Lead on, Captain!

April 25, 2013

Your dad and I are suckers for comic book heroes. So recently (in keeping with our principle of only introducing you to TV shows we find palatable as well) we started you on the animated Avengers: Earth’s Mightiest Heroes. From the beginning, your favorite was Captain America. While Iron Man is brilliant, he’s also a bit of a scoundrel. While Thor is honorable, he is not human, and therefore unattainable. Hulk seemed like a likely candidate for favorite since he is most effective when he gets angry (we call you Asher BASHER for a reason) and Hawk Eye is just plain mouthy (again another likely candidate for favorite ;). But you bypassed all these avengers (and their glorified human faults–Thor excepting) and set your sights on the venerable, physically enhanced, out of his time period, Stephen Rogers, aka Captain America.


It’s not hard to understand why. Three things about the Captain remind me of you, Asher.

Stephen Rogers was not given the rank of captain solely because of his enhanced physical strength. He was chosen to lead because of his inner strength. And when we look at you, we see some of that same inner strength in its raw form. School this year has been good for you. It has challenged your preconceived ideas that you should always lead. You were accustomed to playing captain to your brother and sister around the house–setting the playtime agenda, controlling the conversations, establishing the very mood for the day according to how you felt when you woke.  Your imagination still often rules their days. You devise the games, set the rules, often supplying the very lines you want them to say. When you lead with kindness and enthusiasm, your siblings will follow your every order. You’ve learned since going to school, however, that your friends do not share your siblings regard for your leadership, and you’ve (mercifully!) been much more reluctant to issue orders and set the agenda. Nevertheless, this personality trait–this inner strength and desire to lead–is rooted deeply in you. You also tend to admire good leadership–especially when it wears a mask and carries an indestructible shield!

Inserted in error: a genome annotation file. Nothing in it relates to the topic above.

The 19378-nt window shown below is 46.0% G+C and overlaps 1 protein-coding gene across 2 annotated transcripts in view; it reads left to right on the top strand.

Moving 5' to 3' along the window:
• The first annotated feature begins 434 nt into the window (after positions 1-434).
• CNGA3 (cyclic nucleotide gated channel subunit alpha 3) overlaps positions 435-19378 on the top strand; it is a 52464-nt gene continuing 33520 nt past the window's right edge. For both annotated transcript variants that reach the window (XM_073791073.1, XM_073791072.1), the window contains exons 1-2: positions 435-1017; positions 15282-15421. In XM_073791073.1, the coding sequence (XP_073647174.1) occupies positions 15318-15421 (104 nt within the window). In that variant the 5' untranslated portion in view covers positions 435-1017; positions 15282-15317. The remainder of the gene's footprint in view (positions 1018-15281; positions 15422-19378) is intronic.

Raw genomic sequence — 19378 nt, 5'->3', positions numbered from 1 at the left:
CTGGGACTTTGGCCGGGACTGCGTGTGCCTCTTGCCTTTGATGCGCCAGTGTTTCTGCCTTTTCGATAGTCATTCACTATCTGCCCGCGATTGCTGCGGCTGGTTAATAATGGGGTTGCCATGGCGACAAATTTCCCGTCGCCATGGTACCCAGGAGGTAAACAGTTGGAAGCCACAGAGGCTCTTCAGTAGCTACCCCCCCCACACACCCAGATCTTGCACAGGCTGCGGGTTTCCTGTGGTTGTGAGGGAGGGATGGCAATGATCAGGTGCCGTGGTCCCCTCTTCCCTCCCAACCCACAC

You, like Captain America, have an old soul. Captain America has to continually adjust to the less chivalrous age he finds himself in without losing his defining characteristics. You are still a little boy, Asher. But I continually see these “old soul” hints about you–like when you confess some of the bad (mean!) things you were thinking and ask me to forgive you. I see that “old soul” when in your fervency you tell me that you don’t know how to not think bad thoughts and sincerely ask for help.  I see it when I hear you making simplistic (but good) applications from the stories you’ve listened to or even from the Bible verses you’ve learned. I detect it when I see fear in your eyes and then see you unprompted turn to pray and then “man up” and face your fear, or when I see you hold the door open for the other children filing in for school in the morning. I see this old soul in the self-control you employ in making your choices. You often turn down a dessert because you’ve already had a treat that day or because you know you will get one at a birthday party the next. On your 5th birthday shopping trip to Toys ‘R Us with Grandma and Papa Rodman, you walked past aisle after aisle of toys, undeterred and seemingly untempted by them to find the one toy you had predetermined you would pick. I love your old soul–at times so decided, so earnest, so scrupulous, so thoughtful, often serious and always intense. These things are countered so well by your good sense of humor, and by your enthusiasm for life. This last year has tempered these personality traits even more and I can’t wait to see how God continues to refine your “old soulness” and use it for His purposes.